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Year : 2022  |  Volume : 22  |  Issue : 3  |  Page : 94-99

High-intensity interval training in polycystic ovarian syndrome: An evidence-based review

1 Department of Obstetrics and Gynaecology Physiotherapy, Mother Theresa Postgraduate and Research Institute of Health Sciences, Puducherry, India
2 Department of Obstetrics and Gynaecology, Indira Gandhi Medical College and Research Institute, Puducherry, India

Date of Submission04-Nov-2022
Date of Decision23-Dec-2022
Date of Acceptance24-Dec-2022
Date of Web Publication15-May-2023

Correspondence Address:
S Christy Sopna
No. 51, Pump House Street, Gandhi Thirunallur, Muthiraplayam, Puducherry - 605 009
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Source of Support: None, Conflict of Interest: None

DOI: 10.4103/sjsm.sjsm_25_22

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Polycystic ovarian syndrome is an endocrine disorder affecting women of reproductive age group leading to anovulation and infertility. Lifestyle modification is the first line of treatment for polycystic ovary syndrome (PCOS). High-intensity interval training (HIIT) is an aerobic type with high and low tempo cycles of exercise. This review is based on current evidences on High intensity interval training among PCOS women and cumulative dosage of high intensity interval training to enable a maximum therapeutic effect. The current dosage of high intensity interval training has shown effective to augment the reproductive, mental, physical changes reducing the cardiovascular risks and improving the quality of life among PCOS women.

Keywords: High-intensity interval training, insulin resistance, polycystic ovarian syndrome

How to cite this article:
Sopna S C, Jebakani D B, Sabita P. High-intensity interval training in polycystic ovarian syndrome: An evidence-based review. Saudi J Sports Med 2022;22:94-9

How to cite this URL:
Sopna S C, Jebakani D B, Sabita P. High-intensity interval training in polycystic ovarian syndrome: An evidence-based review. Saudi J Sports Med [serial online] 2022 [cited 2023 Sep 29];22:94-9. Available from: https://www.sjosm.org/text.asp?2022/22/3/94/377103

  Introduction Top

Polycystic ovarian syndrome is a common endocrine disorder affecting women of reproductive age group leading to anovulation and infertility. Stein and Leventhal were the first to describe polycystic ovary syndrome (PCOS) more elaborately in 1935. PCOS is manifested by the presence of ovarian cyst, anovulation or oligoovulation (reduced ovulation), irregular menstrual cycles, biochemical hyperandrogenism (elevated hormones or androgens), clinical hyperandrogenism (hirsutism), and infertility.[1],[2] According to the WHO, the global burden of PCOS is estimated to be over 116 million (3.4%) worldwide.[3] The rate of prevalence in Indian adolescents is about 91.13% and 3.7% in young women.[4] 71% of women with PCOS reside in an urban region while 29% in a rural region.[5] PCOS is diagnosed based on different diagnosed criteria; among those, the commonly used is Rotterdam criteria.[6] The metabolic features of PCOS are elevated levels of insulin resistance, diabetes mellitus, and cardiovascular risk factors such as abnormal cholesterol levels and free plasma lipids; women with PCOS have an increased level of insulin resistance (IR) and hyperinsulinemia, dyslipidemia, and low-grade inflammation.[7] Hormone imbalances are worsened by overweight and obesity worsen by increasing the androgen and hyperinsulinemia.[8]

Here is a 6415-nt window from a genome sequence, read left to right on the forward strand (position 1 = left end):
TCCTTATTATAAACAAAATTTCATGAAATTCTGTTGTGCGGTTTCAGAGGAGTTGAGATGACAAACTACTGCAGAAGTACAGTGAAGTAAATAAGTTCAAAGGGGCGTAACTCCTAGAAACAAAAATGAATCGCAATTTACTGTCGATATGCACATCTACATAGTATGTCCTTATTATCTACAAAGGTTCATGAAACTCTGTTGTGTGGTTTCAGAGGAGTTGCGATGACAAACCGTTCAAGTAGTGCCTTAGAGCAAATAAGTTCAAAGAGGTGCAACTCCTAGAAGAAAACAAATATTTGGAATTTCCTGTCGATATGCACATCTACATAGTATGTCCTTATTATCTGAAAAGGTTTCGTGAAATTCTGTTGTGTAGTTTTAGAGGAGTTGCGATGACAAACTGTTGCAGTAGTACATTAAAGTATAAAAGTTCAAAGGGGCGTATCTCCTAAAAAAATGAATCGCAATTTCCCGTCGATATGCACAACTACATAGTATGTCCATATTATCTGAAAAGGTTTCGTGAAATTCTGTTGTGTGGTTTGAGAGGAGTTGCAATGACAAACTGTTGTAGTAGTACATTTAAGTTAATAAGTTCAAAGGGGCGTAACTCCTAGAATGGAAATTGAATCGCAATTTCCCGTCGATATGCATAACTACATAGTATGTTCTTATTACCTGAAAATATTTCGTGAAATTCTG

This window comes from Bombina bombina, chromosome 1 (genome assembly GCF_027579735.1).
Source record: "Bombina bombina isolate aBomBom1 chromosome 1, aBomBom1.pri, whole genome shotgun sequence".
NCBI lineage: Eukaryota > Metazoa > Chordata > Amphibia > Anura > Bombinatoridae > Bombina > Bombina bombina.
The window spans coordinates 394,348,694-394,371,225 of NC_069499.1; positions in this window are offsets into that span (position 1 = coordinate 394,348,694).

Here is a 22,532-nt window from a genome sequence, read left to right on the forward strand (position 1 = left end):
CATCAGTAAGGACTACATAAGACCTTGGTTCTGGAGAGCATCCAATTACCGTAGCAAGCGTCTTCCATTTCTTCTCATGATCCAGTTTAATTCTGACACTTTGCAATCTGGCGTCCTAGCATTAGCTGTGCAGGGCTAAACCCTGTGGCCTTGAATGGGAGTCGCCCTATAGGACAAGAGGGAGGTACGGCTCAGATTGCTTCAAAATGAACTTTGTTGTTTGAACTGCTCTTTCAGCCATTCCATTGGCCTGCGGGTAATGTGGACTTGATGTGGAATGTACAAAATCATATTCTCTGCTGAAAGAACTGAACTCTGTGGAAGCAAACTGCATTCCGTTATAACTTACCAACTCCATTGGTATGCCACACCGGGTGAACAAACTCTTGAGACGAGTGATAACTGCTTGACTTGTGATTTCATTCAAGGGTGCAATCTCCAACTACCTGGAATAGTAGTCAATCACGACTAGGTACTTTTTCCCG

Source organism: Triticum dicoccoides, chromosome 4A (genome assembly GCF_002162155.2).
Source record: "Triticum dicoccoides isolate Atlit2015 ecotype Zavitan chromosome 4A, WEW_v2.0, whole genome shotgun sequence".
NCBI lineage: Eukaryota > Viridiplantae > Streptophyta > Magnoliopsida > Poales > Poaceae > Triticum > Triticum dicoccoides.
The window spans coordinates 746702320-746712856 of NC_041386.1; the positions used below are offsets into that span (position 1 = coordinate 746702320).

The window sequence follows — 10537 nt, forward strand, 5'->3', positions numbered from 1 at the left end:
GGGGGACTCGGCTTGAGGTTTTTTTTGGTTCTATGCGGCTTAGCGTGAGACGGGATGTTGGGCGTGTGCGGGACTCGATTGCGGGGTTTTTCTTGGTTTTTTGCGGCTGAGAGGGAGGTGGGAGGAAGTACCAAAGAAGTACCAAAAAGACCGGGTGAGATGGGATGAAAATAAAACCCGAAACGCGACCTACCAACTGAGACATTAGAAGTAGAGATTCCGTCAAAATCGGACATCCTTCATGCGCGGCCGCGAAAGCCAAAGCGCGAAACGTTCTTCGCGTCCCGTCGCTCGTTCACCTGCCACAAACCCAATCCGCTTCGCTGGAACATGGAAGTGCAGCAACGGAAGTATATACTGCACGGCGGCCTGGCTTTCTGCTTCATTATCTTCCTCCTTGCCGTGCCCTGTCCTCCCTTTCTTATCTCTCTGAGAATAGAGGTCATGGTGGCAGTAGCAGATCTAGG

High-intensity interval training (HIIT) typically involves repeated, short intervals of running, walking (indoor treadmill or outdoor), or cycling performed at 85%–95% of peak heart rate interspersed with periods of rest or low-intensity exercise. HIIT is an aerobic-type exercise which includes continuous, intermittent, low-volume, and high-volume high-intensity training.[9]

  Effect of High-Intensity Interval Training on Pathophysiology Of Polycystic Ovarian Syndrome Top

Lifestyle changes are the first line of management in PCOS. HIIT is an aerobic-type exercise with high and low tempo cycles. In the literature, there are numerous studies stating that HIIT reduces the risk of mortality due to diseases such as obesity and type 2 diabetes mellitus and improves the quality of life. The gold standard euglycemic hyperinsulinemia clamps confirm that PCOS women are more insulin resistant than non-PCOS women of similar weight. The high-intensity exercise has an ability to alleviate insulin resistance in PCOS.[9],[10] Exercise assists glucose intake without insulin signaling pathway by inducing the translocation of glucose transporter-4 to the plasma membrane. Exercise acts similarly to insulin.[11] The exercise-induced improvement is due to the glucose uptake by the skeletal muscle during exercise, but the insulin sensitivity and the defect in insulin signaling pathway are not restored.[12],[13] High intensity interval training increases the transport and utilization of lipid by the skeletal muscle leading to increased lipid uptake and improved insulin sensitivity. There are numerous literature stating the efficacy of exercise training in overcoming the metabolic symptoms in PCOS by making improvement in apoprotein and adiponectin as a process of lipid turnover and uptake in skeletal muscle. HIIT improves the maximum oxygen consumption VO2 max, a well-established marker of cardiopulmonary health.[14]